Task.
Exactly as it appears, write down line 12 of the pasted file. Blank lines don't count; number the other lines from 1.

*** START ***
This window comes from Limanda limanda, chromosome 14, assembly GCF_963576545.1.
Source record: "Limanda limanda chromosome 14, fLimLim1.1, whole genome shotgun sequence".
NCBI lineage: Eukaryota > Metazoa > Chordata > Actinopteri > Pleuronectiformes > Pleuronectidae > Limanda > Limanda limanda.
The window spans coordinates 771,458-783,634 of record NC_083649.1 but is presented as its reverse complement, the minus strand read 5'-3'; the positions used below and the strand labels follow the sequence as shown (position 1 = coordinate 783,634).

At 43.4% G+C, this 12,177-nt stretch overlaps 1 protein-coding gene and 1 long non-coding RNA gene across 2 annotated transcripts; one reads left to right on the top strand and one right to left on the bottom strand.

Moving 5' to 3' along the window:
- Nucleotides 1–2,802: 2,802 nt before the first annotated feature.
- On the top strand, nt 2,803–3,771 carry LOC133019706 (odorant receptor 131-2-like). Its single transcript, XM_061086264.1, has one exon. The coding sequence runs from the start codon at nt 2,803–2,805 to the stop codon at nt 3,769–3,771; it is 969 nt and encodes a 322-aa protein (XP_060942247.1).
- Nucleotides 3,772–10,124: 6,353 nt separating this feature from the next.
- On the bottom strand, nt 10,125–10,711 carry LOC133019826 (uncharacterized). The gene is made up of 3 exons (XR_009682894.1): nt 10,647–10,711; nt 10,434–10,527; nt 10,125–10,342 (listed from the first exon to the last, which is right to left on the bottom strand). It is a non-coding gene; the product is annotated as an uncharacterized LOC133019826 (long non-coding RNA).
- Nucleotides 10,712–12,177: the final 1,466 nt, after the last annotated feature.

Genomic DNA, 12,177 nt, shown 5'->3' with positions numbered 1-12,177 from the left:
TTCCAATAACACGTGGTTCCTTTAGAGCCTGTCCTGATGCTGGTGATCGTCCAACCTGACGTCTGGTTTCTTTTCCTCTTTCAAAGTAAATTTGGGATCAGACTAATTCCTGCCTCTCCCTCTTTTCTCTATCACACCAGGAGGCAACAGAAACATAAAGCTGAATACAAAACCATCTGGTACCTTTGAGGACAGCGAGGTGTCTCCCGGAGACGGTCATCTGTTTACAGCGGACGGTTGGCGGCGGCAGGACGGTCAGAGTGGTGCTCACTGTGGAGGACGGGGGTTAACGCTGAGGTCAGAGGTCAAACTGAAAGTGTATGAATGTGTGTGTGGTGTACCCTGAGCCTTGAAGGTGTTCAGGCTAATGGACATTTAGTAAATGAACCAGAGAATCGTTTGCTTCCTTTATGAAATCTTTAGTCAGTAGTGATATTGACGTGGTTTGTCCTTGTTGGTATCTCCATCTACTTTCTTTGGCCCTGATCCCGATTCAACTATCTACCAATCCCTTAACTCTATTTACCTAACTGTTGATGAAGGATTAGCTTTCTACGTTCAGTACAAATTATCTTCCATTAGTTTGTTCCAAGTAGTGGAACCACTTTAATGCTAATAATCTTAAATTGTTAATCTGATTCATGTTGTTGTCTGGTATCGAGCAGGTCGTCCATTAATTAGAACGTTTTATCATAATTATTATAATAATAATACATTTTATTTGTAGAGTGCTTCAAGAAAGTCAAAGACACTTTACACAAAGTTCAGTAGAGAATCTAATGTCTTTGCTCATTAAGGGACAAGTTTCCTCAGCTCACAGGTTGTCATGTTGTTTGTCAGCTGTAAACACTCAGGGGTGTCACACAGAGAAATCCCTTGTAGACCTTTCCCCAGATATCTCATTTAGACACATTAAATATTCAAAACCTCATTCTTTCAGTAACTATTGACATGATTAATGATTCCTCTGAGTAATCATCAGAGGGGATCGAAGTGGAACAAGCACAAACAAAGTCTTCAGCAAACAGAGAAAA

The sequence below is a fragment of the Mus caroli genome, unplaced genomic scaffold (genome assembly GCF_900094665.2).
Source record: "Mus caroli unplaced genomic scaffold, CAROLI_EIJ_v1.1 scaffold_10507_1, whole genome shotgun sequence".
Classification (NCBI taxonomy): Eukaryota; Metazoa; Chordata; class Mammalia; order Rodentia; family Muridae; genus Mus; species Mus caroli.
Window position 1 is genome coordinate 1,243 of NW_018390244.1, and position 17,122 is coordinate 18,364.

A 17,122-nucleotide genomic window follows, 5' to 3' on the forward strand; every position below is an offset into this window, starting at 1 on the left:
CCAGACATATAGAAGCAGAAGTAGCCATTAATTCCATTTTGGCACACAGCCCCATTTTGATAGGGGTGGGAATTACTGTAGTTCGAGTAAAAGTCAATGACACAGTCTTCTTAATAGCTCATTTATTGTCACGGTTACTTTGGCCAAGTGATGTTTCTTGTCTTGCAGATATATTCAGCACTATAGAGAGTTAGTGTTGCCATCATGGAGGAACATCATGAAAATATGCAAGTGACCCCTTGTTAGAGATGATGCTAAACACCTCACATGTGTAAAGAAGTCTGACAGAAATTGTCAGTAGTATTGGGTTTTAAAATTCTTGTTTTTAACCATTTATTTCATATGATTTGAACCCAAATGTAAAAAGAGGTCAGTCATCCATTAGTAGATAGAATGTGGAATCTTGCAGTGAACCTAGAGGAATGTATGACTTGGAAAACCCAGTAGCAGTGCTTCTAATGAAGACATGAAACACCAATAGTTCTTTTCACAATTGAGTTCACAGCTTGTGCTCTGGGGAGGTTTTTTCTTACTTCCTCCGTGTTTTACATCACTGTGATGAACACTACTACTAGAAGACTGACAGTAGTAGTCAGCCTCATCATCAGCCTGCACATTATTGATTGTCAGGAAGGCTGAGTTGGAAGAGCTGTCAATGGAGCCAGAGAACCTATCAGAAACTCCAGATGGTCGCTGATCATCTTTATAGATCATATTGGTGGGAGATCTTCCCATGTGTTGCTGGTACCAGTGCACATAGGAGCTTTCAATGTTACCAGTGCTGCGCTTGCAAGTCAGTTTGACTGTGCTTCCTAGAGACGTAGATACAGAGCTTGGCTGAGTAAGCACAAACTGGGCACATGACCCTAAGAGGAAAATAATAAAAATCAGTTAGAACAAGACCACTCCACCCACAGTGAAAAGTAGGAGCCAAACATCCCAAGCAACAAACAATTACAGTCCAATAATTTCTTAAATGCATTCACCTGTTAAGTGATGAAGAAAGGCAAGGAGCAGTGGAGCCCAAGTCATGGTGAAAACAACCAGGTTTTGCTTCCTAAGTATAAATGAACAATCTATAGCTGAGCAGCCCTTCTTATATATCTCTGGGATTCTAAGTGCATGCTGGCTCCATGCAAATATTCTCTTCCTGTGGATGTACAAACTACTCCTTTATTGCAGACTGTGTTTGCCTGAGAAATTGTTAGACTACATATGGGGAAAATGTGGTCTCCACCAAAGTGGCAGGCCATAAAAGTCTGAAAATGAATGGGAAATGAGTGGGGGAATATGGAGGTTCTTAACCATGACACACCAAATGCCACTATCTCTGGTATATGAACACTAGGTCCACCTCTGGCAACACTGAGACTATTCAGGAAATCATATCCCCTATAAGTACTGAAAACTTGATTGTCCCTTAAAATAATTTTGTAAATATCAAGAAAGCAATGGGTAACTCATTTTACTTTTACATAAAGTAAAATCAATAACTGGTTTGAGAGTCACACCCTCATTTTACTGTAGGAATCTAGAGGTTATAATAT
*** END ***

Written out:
Genomic DNA, 12,177 nt, shown 5'->3' with positions numbered 1-12,177 from the left: